The mother, who hails from Southern California, explained how she first noticed something was off with her 8-year-old when he came home from school last week. She quickly noticed her son was acting off and after some prodding, he broke down.
“There’s some kid at school who said they don’t want to hang out with me because I might be a coronavirus carrier,'” he told her, then broke down.
She thinks the problem may have begun two days earlier when her son’s school started to talk to kids about the virus.
After school, he began looking up info on YouTube and found a video that scared him.
“There’s this video that’s supposed to be completely cynical and funny and just not real,” she shared with Slate. “It talks about how there’s an exchange student who goes over to Wuhan and he gives mouth-to-mouth to a dying snake on the floor of some meat stall, and it progressively goes until this guy dies.”
While the mom believed the animated video was obviously satirical, her son was not finding it funny.
“As the guy passes away and starts saying goodbye, my son immediately starts crying,” she added. “I totally freak out. I’m like, ‘If I had known that you would respond this way, I would have never let you watch this video.’”
And two days later, her son came home from school visibly upset.
Her boy then broke down in tears and asked his mom, “Oh God, Mom, am I going to die?”
At that point, he revealed what the classmate said to him and the mom was in shock.
“That’s when I got really upset,” she shared. “I don’t need my son to come home thinking he’s got the coronavirus and that he’s going to die. It was heartbreaking to even hear him say that.”
She asked who this classmate was and he informed her it was not someone he usually hangs out with but rather sees around school.
“I asked, ‘Why would he say that to you?'” she said. “He goes, ‘I don’t know.’”
The mom attempted to remind her son of the facts.
“At that point I said, ‘Look, you don’t have the coronavirus,'” she said. “‘We haven’t traveled anywhere. We’re telling you to wash your hands as soon as you come home from school. You always cover your cough. You don’t share food or drinks with anybody. You don’t even have a cough. You don’t have any symptoms. You didn’t give mouth-to-mouth to the snake.'”
But when she offered to go to the principal, her son insisted he did not want to make a big fuss.
The mom promised she should not mention the child by name but did tell her son she did want to talk to the principal to halt any bullying at school.
Eventually, the principal said he would not allow this discussion to happen again. But when the mom asked him the question if it all started because her son is Asian, the principal said he did not believe it was racially motivated.
“I can’t really see how it could be any other way, since it doesn’t seem like the other kid was telling anyone else that they had the coronavirus,” she responded.
But the mom believes the incident was rooted in racism.
“I don’t know how much of it was just the fact that my son is Asian,” she admitted. “I didn’t talk to the other young man, so I have really no idea how his family might have been talking about the coronavirus at home.”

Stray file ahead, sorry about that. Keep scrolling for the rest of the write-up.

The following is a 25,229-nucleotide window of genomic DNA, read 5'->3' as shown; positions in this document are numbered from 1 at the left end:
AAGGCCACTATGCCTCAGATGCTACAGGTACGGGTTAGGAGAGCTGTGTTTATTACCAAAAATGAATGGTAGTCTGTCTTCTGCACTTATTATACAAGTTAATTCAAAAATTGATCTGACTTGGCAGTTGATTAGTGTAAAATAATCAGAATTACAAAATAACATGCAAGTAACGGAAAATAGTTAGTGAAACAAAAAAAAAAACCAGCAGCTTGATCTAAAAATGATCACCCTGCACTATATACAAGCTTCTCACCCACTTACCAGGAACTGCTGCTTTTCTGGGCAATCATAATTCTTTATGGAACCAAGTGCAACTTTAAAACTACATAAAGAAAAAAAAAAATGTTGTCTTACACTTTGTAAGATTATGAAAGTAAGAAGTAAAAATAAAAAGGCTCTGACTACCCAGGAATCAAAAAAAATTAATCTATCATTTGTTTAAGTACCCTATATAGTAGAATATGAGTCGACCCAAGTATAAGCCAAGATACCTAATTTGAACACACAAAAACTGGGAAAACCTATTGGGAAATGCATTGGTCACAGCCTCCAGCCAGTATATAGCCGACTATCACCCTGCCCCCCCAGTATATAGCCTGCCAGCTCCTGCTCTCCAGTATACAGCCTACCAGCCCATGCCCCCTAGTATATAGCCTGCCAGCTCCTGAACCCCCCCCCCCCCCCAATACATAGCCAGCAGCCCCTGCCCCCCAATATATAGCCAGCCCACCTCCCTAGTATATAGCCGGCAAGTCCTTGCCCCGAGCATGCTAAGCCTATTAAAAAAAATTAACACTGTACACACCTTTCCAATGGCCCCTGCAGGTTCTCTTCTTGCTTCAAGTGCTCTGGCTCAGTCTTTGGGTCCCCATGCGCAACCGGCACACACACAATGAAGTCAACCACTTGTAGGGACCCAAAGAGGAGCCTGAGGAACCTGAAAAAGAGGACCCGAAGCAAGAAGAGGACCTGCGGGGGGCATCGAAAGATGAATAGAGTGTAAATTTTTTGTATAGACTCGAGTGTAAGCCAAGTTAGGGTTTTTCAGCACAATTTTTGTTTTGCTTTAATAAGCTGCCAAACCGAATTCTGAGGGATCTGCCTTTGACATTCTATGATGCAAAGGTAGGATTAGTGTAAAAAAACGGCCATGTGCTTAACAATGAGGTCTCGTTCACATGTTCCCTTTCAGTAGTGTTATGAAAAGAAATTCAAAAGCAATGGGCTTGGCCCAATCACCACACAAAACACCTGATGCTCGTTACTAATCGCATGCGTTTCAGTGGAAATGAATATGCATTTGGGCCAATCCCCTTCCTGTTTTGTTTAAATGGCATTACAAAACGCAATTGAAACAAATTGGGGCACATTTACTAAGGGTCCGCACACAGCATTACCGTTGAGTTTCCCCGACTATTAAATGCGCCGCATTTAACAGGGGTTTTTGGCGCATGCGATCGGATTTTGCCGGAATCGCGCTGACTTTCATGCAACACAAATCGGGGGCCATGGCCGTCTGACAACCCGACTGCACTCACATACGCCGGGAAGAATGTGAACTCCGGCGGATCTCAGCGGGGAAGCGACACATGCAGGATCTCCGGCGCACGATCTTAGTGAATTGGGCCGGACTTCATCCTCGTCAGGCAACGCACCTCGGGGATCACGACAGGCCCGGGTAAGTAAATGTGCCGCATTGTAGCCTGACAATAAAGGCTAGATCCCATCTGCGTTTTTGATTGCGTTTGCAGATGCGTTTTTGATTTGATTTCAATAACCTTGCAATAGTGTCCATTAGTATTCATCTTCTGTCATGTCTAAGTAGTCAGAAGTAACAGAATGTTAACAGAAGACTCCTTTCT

While there are a lot of unknowns for most people around the globe regarding the coronavirus, the misinformation surrounding the disease can be just as damaging to society.
“Did he misunderstand something from his parents?” the mom asked out loud. “Could his parents actually have said that all Asian kids are carriers? I doubt it, but you can’t help thinking about it. The fact that he said to my son, ‘I’m not allowed to hang out with people like you because you might have coronavirus’ — I mean, there’s no other way to take it other than, ‘You’re from an Asian family, you might have it, you might’ve tried to travel to China,’” she continued.
Her son also guessed it may have been about his race as well.
Her son of course wanted to understand, asking his mom: “why would that kid say it to me and not to my other friends?”
“I don’t know if he really recognizes what it means for something to be racially motivated, but I think it was something he realizes might’ve happened because he is Asian,” she said.
And now, her son does not want to talk about it anymore, instead, wishing the whole thing to just disappear.
The mom is worried that he doesn’t want people to know “that he’d been addressed this way.”
It also forced her to reflect if his ethnicity has been a source of teasing in the past as well.
“To be honest, I don’t know if maybe race has been an issue in the past at school, because I don’t actually talk to him about it,” she said. “He probably wouldn’t bring it up.”
Additionally, the mom is also afraid that incidents similar to these will negatively affect her son in the future.
“Right now, he’s friends with whoever is friends with him, or whoever’s nice; I don’t want to take that away by making him worry that he’s going to get discriminated against,” she adds. “But I think it’s going to happen no matter what as he grows up, because at some point in time we all experience it. It doesn’t matter what you do in life. [Racists] don’t see you as a person.”
With a background in the creative and educational fields, Amelia Finefrock is freelance writer, singer-songwriter and nanny based in Chicago.
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